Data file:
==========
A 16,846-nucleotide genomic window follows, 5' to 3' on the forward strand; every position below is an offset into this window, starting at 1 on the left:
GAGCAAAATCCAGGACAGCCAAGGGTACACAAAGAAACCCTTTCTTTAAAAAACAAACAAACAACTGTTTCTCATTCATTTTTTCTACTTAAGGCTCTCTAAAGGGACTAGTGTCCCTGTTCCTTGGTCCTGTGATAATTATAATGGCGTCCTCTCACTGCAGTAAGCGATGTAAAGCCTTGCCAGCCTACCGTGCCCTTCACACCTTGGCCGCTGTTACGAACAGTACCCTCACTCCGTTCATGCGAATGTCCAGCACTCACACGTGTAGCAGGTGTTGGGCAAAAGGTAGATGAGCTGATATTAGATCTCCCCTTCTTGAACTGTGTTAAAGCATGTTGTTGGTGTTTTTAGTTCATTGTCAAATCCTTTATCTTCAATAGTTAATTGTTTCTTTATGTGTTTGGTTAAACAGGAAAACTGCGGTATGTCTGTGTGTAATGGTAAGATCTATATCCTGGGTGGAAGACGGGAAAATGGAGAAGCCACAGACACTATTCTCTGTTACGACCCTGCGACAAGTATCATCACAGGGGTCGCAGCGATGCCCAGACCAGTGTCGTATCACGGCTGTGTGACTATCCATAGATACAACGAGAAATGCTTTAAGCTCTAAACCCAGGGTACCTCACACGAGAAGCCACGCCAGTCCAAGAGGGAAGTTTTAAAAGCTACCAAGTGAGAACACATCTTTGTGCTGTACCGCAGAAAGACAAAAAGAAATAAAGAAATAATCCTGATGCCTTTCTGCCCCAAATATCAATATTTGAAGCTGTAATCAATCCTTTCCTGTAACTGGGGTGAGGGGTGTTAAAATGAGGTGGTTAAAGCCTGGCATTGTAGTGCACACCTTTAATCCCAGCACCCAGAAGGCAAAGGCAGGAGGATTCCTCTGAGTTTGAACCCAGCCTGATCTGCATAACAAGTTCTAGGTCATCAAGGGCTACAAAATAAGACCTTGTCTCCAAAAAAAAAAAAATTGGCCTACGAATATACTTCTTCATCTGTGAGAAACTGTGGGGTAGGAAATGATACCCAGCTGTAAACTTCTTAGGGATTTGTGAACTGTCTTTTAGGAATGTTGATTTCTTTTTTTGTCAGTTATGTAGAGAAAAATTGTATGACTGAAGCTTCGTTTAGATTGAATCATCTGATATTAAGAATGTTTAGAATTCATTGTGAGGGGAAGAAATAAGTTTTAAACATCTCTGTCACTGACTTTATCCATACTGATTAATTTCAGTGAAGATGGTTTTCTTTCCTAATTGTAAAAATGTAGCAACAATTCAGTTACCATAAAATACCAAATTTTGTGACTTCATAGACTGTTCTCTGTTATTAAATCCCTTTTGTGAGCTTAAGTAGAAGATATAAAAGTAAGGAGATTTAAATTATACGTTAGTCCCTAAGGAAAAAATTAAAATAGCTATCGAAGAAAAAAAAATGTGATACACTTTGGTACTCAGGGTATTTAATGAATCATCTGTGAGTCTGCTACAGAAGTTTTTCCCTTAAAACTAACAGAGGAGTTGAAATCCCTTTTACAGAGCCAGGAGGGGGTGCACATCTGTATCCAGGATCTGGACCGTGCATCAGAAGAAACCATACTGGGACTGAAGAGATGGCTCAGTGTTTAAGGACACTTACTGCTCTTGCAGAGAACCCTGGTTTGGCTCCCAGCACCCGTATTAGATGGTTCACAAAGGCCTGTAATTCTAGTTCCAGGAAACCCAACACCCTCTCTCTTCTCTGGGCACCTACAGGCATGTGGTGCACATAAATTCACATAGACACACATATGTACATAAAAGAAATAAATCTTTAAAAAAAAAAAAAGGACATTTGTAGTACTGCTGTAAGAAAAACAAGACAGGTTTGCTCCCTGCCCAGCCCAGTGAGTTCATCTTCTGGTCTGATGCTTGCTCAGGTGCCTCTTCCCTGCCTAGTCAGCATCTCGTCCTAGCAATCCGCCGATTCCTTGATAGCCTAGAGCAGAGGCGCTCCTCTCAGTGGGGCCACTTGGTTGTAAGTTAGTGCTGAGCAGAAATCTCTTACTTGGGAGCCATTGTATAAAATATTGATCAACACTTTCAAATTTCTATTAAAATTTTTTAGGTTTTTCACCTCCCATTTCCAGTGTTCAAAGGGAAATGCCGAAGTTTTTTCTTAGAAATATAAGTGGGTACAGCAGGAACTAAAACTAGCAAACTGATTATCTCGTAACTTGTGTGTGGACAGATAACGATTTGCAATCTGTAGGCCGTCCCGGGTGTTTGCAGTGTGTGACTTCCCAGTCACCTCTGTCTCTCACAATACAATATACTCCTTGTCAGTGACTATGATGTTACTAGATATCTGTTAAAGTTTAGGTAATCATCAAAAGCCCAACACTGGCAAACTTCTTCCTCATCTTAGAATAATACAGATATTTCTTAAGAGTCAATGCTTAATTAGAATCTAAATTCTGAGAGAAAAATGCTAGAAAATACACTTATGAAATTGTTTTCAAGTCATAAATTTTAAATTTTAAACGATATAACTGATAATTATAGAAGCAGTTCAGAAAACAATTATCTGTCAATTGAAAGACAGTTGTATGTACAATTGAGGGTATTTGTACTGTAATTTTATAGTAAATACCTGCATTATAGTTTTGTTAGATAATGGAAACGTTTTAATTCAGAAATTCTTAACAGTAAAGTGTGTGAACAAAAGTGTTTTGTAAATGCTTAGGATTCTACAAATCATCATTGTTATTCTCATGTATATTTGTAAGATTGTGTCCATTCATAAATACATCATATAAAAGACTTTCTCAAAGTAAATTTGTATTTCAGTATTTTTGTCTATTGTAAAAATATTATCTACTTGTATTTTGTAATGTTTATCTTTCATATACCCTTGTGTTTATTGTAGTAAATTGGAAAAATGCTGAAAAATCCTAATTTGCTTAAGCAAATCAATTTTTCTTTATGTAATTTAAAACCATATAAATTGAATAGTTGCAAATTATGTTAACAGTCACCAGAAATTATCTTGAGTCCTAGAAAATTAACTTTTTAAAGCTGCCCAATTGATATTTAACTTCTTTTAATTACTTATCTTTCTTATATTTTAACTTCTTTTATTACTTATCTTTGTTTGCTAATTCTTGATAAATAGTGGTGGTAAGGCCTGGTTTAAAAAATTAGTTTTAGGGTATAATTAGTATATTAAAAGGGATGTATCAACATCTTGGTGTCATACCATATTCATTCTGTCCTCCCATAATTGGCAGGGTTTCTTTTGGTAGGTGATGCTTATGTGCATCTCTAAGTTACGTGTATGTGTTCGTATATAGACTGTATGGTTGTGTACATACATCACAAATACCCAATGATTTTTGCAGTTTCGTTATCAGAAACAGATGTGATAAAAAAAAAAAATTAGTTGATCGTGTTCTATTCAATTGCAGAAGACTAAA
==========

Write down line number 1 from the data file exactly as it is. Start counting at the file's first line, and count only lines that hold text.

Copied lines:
A 16,846-nucleotide genomic window follows, 5' to 3' on the forward strand; every position below is an offset into this window, starting at 1 on the left: